Part 1: He Was Remembered – Chapter 2

Jesus Lord and Christ
by John Knox (current)

Part 1: He Was Remembered – Chapter 2

The burden of Jesus’ preaching seems to have been the proclamation of the kingdom of God. Mark tells us that Jesus began his public career with the announcement: "The kingdom of God is at hand; repent and believe the gospel"; (Mark 1: 14-15.) and all the accounts of his teaching in the Synoptic Gospels are so filled with the phrase that we cannot question its importance for Jesus -- the more so as the infrequency of its appearance in the Epistles would indicate that it was not used especially often in the early church.

But constantly as Jesus apparently used the words" kingdom of God," we are not too sure of what he meant by them. Here is one of the most intricate problems in New Testament study; and although in these lectures we cannot attempt a thorough treatment of Jesus’ teaching any more than of his life, nevertheless we cannot avoid giving some attention to this problem. This is true not only because of its intrinsic importance, but also because it is involved in the question of how Jesus came to be interpreted in the early church, a matter with which we shall later be concerned.

The difficulty of deciding just what Jesus’ first hearers understood him to be saying about the kingdom of God grows out of the ambiguity of the Aramaic phrase rendered in Greek. No single English phrase conveys the full and varied significance of the term. Three meanings can be distinguished, although none of the three is really complete when it is separated from the others: (1) the eternal, ultimate sovereignty of God, his kingship (as in the familiar, "Thine is the kingdom and the power and the glory forever and ever"); (2) the rule of God in and among men in so far as God’s sovereignty is acknowledged and his will is done; (3) the complete and perfect establishment of God’s rule in the age to come." In the first sense, the kingdom was real -- indeed, the ultimate reality -- but was not yet actual; in the second sense, it was actual but imperfect and incomplete; in the third sense, it would be both actual and complete. In the first sense, one would acknowledge the kingdom of God; in the second sense, one might belong to it even now; in the third sense, one would expect and hope for it. In the first sense, the kingdom was above history; in the second, it was within history; in the third, it was at the end, or beyond the end, of history. Once it is seen that the same phrase might be used in all or any of these closely related but distinguishable senses, there will be no surprise that contemporary students of the Gospels differ in their understanding of what Jesus meant.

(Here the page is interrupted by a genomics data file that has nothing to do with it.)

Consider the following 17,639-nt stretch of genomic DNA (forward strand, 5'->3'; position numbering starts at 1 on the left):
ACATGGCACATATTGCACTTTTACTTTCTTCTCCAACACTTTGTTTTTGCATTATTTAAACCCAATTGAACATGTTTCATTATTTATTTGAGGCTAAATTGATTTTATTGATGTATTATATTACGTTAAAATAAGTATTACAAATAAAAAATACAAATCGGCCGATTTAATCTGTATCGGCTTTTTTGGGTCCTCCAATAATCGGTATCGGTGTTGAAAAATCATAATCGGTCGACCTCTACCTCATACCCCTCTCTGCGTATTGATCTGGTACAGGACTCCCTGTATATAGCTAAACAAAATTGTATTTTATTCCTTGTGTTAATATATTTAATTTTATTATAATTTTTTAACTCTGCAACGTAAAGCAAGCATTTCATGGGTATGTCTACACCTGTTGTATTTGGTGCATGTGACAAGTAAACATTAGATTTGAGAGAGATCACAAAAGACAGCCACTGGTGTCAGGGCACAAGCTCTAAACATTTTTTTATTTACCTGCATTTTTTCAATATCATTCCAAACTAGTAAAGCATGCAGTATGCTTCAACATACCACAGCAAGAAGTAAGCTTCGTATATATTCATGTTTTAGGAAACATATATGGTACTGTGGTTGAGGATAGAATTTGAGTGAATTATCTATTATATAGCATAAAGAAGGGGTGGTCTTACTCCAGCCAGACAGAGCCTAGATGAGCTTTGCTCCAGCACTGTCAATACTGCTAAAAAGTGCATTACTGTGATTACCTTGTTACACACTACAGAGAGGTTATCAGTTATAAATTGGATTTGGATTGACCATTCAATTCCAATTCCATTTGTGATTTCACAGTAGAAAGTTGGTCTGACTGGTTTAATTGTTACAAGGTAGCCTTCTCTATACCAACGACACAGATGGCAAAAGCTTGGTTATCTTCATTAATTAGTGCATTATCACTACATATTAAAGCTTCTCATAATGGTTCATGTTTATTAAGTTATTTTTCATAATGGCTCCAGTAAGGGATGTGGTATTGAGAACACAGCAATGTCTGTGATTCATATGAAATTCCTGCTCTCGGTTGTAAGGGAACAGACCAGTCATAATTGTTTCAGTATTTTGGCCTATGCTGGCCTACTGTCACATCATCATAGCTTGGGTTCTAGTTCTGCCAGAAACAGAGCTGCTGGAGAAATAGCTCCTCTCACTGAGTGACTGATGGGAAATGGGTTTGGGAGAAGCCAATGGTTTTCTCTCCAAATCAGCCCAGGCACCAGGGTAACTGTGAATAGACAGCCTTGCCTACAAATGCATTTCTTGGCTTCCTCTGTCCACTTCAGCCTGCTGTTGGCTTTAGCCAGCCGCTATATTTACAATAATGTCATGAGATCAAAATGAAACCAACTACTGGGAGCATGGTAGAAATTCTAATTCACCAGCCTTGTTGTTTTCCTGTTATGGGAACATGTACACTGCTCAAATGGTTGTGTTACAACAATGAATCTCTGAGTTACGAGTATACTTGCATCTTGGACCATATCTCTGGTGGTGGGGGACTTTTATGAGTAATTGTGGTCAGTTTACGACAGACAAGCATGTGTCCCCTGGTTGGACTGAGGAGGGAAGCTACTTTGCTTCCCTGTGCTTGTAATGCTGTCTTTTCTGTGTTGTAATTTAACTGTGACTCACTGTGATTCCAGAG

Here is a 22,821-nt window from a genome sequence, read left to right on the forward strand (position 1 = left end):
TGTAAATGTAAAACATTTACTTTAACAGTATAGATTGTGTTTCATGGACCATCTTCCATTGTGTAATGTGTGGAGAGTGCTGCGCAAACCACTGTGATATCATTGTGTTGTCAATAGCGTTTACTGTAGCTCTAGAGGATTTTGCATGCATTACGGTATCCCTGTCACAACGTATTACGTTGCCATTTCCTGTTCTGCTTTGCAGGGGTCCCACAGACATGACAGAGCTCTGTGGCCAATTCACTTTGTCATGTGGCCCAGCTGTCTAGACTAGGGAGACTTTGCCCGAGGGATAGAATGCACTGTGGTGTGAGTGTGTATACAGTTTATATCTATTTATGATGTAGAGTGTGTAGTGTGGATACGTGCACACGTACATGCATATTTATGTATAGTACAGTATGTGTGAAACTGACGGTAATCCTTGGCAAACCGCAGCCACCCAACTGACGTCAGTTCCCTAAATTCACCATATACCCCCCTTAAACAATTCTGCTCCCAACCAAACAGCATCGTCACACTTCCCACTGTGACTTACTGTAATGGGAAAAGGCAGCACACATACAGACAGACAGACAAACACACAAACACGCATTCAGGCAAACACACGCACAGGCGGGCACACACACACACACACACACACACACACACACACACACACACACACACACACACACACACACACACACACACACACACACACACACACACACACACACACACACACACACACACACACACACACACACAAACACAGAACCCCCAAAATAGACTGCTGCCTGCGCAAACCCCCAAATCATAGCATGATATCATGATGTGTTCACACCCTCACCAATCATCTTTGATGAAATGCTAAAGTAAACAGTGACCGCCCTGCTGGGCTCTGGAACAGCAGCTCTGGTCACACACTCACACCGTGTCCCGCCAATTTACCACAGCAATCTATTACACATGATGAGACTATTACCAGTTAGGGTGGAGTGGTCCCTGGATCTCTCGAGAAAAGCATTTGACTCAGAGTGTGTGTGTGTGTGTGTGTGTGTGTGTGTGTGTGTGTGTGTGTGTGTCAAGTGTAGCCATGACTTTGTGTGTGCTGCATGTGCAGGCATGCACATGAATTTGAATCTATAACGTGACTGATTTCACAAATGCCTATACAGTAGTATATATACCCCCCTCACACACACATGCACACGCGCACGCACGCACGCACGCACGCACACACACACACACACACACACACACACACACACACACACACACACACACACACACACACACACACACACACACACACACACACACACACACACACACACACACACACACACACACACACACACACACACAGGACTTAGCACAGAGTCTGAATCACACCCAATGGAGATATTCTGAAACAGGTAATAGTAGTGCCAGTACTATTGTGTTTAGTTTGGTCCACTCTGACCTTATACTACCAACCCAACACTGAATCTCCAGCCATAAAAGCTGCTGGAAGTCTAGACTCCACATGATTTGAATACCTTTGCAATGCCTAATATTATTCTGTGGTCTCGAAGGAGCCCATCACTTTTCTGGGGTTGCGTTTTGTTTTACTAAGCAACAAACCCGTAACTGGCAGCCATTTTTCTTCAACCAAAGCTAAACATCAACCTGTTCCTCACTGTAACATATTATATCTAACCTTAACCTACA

The dimensions of the problem can, perhaps, be indicated most clearly if we consider the three views which settle on one or another of the three possible meanings of the term as being its normative meaning for Jesus. Those who hold these views, without denying the ambiguity of the phrase "kingdom of God," nevertheless affirm that Jesus was more or less consistent and specific in his use of it; but they disagree as to just which of the three possible, or partial, meanings of the term Jesus had primarily in mind.